It is brief, rarely if ever pushed to the front of the queue but I believe of national interest.

When I set out to write naval stories not ordinarily told on naval web sites back in 1999, I was conscious that my littlesite would be sidelined by the glorious stories  coming to the fore from our our officer classes, but they didn't come to fruition. 

Here in a very brief snippet, to share with you. 

At the end of WW1 which officially ended in June 1919,  although the bullets stopped being fired [the hostilities]  on the 11th of the 11th 1918, there were piecemeal celebrations, as one would expect, in every town and city throughout the land and here are a few examples. This in front of Buckingham Palace: note the prominence of the white ensign.  Here's a couple more before I get to my point.




Happy girls in London.....note the American army jeep.

Winchester and a military band playing for a crowd engulfed in joyous overtones on hearing that the war was over.  There are many more but after the armistice there was no official celebrations save that we and our allies had won a decisive victory.

Despite those baying crowds in the picture above outside Buckingham Palace, the 1918 Armistice, official celebrations were done in a quiet [almost] dignified manner as my picture of the King and Queen below  below suggests. This is Their Majesty's King George V and Queen Mary with their daughter  May, arriving at St Paul's Cathedral on the 12th November 1918 for a national service to celebrate the armistice, the first official post WW1 remembrance event.

In the summer of 1919 there was a massive military parade of 15,000 troops and 1500 officers who marched down Whitehall to salute a makeshift monument temporarily rigged for the occasion.  All, including the King, had to wait a full two years before a permanent memorial was erected [in exactly the same place/position as the temporary rig had been which was unveiled at the start of the first remembrance day parade on the 11th of November 1920. The unveiling was stage managed to the point of high theatrics and brought forward floods of tears and a mountain high of goose pimples to all those watching. Arguably, it was the great high point of London pageantry down through centuries possibly exempting royal and state funerals and possibly royal weddings if that's your taste! Below I set the scene for you. Use your scroll bars to navigate through the picture below.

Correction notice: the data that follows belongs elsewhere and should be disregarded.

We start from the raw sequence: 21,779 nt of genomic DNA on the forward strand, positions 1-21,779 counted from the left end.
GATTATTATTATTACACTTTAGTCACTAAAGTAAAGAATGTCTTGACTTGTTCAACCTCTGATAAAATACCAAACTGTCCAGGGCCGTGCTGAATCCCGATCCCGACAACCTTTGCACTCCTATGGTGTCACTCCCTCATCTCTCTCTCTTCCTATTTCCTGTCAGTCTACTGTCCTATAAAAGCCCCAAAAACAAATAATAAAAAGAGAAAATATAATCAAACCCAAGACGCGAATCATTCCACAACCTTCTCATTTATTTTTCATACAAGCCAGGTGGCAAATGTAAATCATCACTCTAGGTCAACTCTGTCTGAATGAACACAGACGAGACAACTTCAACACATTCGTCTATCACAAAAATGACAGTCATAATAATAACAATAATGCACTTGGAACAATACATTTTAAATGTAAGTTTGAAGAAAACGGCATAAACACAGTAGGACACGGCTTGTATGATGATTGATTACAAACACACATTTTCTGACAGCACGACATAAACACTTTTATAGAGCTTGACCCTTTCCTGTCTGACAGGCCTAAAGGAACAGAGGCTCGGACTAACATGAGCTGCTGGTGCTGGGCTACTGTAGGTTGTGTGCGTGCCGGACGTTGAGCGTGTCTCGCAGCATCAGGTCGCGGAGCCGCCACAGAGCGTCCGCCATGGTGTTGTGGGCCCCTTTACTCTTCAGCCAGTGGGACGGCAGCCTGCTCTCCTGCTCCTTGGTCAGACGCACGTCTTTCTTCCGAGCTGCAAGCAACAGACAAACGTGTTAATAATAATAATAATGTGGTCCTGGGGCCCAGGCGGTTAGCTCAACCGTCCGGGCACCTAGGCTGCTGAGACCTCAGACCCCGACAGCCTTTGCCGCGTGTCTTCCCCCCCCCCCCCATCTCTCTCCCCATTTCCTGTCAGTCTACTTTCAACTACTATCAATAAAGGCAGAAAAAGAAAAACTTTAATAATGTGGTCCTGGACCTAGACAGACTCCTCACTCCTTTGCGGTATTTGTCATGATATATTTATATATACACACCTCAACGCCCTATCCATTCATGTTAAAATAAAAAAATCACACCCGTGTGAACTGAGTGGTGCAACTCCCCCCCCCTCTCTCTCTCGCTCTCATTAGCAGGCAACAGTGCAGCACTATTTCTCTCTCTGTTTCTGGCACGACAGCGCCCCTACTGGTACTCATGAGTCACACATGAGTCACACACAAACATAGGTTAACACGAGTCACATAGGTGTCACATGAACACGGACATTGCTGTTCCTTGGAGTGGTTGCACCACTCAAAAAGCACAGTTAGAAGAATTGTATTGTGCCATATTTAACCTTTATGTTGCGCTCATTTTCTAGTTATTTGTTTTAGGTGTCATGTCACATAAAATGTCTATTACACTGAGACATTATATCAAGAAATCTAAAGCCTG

The unveiling demanded that His Majesty pressed a button on top of the mini obelisk in front of him at which the two massive union flags would fall onto the roadway below to reveal for the first time the Cenotaph for all to see.  Behind the King is a gun carriage on which rest the retrieved body of a British soldier killed in action. He became  our "Unknown Warrior" laid to rest in Westminster Abbey. In front of His Majesty to his right and behind the officer holding the King's wreath are the victorious  admirals and generals who persecuted the war.

I wonder whether the Unknown Soldier in the coffin on the gun carriage is telling the spirits of others  to cheer up pals, and we will all meet sometime soon in heaven to to start a better life ? The stone coffin on the top of the Cenotaph is empty, so too is the Cenotaph, the actual word  means an empty tomb. The body in the coffin is just one of the almost countless 'Brits recovered from shallow graves in French fields or in the poppy meadows of Flanders fields, and was chosen by a type of lottery to Rest In Eternal State Peace representing a lost generation of men to be entombed in Westminster Abbey.

However, I often wonder why they didn't repeat the Unknown Warrior  for WW2, this time  in St Paul's Cathedral.  What a fitting place to be in the same building as Nelson and Wellington?

So, the very first remembrance day as we know it today was the 11th of November 1920.